George Floyd wasn't 'resisting arrest in any form', says friend who was in car with him moments before death

'He was, from the beginning, trying in his humblest form to show he was not resisting in any form or way,' Maurice Lester Hall said after witnessing his friend die before his eyes

                            George Floyd wasn't 'resisting arrest in any form', says friend who was in car with him moments before death
(Getty Images)

George Floyd's friend who was in the car with him and witnessed the African-American man get arrested and later die from police brutality has opened up with his account of the incident for the first time, confirming the fact that Floyd did not resist arrest as the four officers involved in his death initially suggested.

After watching his friend and mentor die before his eyes, 42-year-old Maurice Lester Hall fled to his hometown in Houston, Texas. He was tracked down by the New York Times to whom he gave an interview recently. He said that Floyd, to him, was a fellow Houston native whom he had known for years. The pair spent most of Memorial Day together before the tragic incident.

Hall was in the passenger seat of the car when Floyd was arrested and said that the latter tried from the beginning to diffuse tension with the cops who were arresting him. "He was, from the beginning, trying in his humblest form to show he was not resisting in any form or way," Hall told the paper on Wednesday, June 3, night. "I could hear him pleading, 'Please, officer, what's all this for?'"

Floyd's friend was arrested in Houston on outstanding warrants and interviewed by Minnesota state investigators. Hall is set to be a key witness in the state's investigation into the four officers who apprehended Floyd, which includes ex-cop Derek Chauvin, who used his knee to pin Floyd to the ground by his neck for eight minutes and 46 seconds before he died. Hall said that the visual of his friend being crushed under the officer's leg will be etched in his memory forever. 

"He was just crying out at that time for anyone to help because he was dying," Hall said. "I'm going to always remember seeing the fear in Floyd's face because he's such a king. That's what sticks with me, seeing a grown man cry, before seeing a grown man die."

Hall had outstanding warrants for his arrest on felony possession of a firearm, felony domestic assault and felony drug possession. He is also accused of providing a false name to the police officers at the scene of Floyd's arrest. He hitchhiked to Houston two days after Floyd died, following his visit to a memorial set up for his deceased friend at the scene of his arrest. "When the whole world was finding out that they murdered George Floyd," he said, "I went and said a prayer where I witnessed him take his last breath, and I left."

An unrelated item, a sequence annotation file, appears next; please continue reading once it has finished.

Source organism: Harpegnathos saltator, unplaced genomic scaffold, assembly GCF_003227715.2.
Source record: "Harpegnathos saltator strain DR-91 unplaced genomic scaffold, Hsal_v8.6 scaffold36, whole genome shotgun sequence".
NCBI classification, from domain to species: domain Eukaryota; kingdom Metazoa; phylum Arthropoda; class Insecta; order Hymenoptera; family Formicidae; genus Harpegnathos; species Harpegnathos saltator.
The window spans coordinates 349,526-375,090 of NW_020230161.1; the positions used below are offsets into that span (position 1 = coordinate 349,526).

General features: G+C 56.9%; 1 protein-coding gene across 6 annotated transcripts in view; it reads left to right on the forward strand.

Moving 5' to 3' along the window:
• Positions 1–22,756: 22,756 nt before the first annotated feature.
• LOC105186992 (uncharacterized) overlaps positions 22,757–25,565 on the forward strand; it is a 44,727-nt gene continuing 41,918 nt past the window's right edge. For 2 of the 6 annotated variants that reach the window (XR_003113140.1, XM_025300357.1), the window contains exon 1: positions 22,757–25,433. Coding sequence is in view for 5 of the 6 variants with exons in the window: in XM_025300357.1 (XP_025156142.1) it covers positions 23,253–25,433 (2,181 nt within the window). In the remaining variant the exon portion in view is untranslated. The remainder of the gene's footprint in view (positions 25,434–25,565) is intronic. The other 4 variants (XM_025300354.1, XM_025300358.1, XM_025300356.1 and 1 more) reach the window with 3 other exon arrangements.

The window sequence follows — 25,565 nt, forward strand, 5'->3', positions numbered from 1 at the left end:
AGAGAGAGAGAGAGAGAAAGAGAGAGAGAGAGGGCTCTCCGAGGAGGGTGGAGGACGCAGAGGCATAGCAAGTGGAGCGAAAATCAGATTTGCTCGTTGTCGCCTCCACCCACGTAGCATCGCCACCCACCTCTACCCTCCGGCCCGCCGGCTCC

Ashlee C McFarlane, a partner at Gerger Khalil Hennessy & McFarlane, who is representing Hall, said that his client was unfairly treated after his arrest. Apparently he has just left from a family dinner when he was surrounded by a dozen police cars and transferred to the Harris County Jail in Houston on Monday, June 1. He was then questioned for hours by a Minnesota state investigator about Floyd's death and not about the warrants against him. He was released after his attorney showed up on Tuesday.

"When Mr Hall's family found us, he had been isolated in jail for 10 hours after being interrogated until 3 am," McFarlane said. "This is not how you treat a key witness, especially one that had just seen his friend murdered by police. Even with outstanding warrants, this should have been done another way."

Bruce Gordon, a spokesman for Minnesota Bureau of Criminal Apprehension, which is building the state's case against Chauvin and the three other officers involved in the Floyd case said that an agent from his department had "attempted to contact Mr Hall numerous times to no avail." Hall said that he had stopped taking calls in the days immediately after the incident and was spending time with his family to work through the trauma. "I knew what was happening, that they were coming. It was inevitable," Hall said. "I'm a key witness to the cops murdering George Floyd, and they want to know my side. Whatever I've been through, it's all over with now. It's not about me."

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